As of January 20, 2021, a total of 24,135,690 cases of coronavirus disease 2019 (COVID-19) and 400,306 associated deaths had been reported in the United States. (

The Centers for Disease Control and Prevention said in its Morbidity and Mortality Weekly Report that 0.03%, or 1,266, of the more than 4 million people who have received the first dose of Moderna's COVID-19 vaccine experienced adverse events. Of the recipients with side effects, 108 were identified for further review as severe allergic reactions, including anaphylaxis – a life-threatening allergic reaction that the CDC says can occur after a vaccination, although rarely. It typically occurs within minutes to hours.

LESS THAN 1% OF PEOPLE who have received Moderna's coronavirus vaccine have experienced adverse side effects.

Among the 108 instances of allergic reaction, 10 were determined to be anaphylaxis, amounting to a rate of 2.5 anaphylaxis cases per 1 million vaccine doses administered. Of the 10, it included nine people who had a previous history of anaphylaxis. Follow-up information was available for eight people, all of whom had recovered from their reactions and been sent home. Of the remaining people who experienced adverse side effects, 47 were determined to be non-anaphylaxis allergic reactions, another 47 were considered to be non-allergic adverse events and four cases were undetermined.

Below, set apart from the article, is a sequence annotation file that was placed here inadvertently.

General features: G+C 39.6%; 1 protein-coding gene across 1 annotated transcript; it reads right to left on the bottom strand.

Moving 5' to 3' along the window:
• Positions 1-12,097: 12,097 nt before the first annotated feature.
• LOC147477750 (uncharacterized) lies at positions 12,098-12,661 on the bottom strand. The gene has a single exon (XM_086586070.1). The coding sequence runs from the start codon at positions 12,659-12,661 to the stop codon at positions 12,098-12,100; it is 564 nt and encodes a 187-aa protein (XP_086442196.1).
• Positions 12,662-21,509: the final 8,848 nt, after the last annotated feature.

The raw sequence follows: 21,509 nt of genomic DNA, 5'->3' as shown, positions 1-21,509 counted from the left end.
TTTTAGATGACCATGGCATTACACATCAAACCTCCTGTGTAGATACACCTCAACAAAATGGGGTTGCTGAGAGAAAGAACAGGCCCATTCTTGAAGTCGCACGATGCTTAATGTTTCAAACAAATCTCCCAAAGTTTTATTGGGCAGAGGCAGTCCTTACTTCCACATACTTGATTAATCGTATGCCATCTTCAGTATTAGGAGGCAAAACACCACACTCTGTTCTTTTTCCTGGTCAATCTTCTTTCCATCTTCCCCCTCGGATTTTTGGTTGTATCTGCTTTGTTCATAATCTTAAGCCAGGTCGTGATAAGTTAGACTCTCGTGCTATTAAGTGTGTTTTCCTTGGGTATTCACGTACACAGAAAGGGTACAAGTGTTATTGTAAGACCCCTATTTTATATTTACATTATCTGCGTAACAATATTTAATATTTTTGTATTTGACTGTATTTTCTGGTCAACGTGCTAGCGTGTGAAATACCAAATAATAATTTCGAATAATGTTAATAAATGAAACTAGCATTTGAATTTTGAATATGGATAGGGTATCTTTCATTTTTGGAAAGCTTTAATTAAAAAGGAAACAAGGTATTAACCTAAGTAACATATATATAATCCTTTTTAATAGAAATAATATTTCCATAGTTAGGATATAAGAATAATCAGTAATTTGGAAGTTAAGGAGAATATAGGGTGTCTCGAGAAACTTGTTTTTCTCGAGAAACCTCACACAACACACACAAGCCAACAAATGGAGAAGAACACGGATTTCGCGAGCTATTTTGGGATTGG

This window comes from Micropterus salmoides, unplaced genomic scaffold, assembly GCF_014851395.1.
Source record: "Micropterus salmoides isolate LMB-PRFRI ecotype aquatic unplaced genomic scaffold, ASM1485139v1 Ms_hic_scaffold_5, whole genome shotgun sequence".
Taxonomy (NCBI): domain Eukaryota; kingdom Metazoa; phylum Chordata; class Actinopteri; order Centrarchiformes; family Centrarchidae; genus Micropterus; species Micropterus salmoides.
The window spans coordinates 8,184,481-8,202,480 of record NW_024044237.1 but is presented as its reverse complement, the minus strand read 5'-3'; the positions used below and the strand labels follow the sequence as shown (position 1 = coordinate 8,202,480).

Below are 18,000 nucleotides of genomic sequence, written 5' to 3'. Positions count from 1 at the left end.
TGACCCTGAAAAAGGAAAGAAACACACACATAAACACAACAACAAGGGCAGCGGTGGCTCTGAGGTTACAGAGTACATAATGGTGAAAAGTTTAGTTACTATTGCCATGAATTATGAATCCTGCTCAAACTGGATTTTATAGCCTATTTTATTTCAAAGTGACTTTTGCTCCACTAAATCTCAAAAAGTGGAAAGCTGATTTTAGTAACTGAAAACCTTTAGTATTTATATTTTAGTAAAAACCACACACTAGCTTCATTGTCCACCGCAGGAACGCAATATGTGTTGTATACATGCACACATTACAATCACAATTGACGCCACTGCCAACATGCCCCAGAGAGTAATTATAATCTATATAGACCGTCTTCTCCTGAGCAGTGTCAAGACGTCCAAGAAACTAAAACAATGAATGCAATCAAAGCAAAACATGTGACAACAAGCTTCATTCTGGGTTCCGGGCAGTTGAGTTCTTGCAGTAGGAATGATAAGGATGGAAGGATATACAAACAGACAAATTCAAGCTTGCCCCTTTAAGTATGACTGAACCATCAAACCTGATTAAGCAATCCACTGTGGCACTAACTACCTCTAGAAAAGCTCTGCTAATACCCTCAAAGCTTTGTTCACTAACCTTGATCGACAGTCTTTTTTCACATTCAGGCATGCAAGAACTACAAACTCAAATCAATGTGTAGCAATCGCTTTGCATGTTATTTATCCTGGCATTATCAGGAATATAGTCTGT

The two-dose COVID-19 vaccine developed by Moderna received emergency use authorization in the U.S. in December and has been deemed 94.1% effective in preventing COVID-19, which has infected more than 24.6 million people in the country and killed more than 411,400.

An earlier analysis of the incidence rate of anaphylaxis after receiving the first dose of the coronavirus vaccine developed by Pfizer and BioNTech revealed it was at a rate of 11.1 cases per 1 million doses.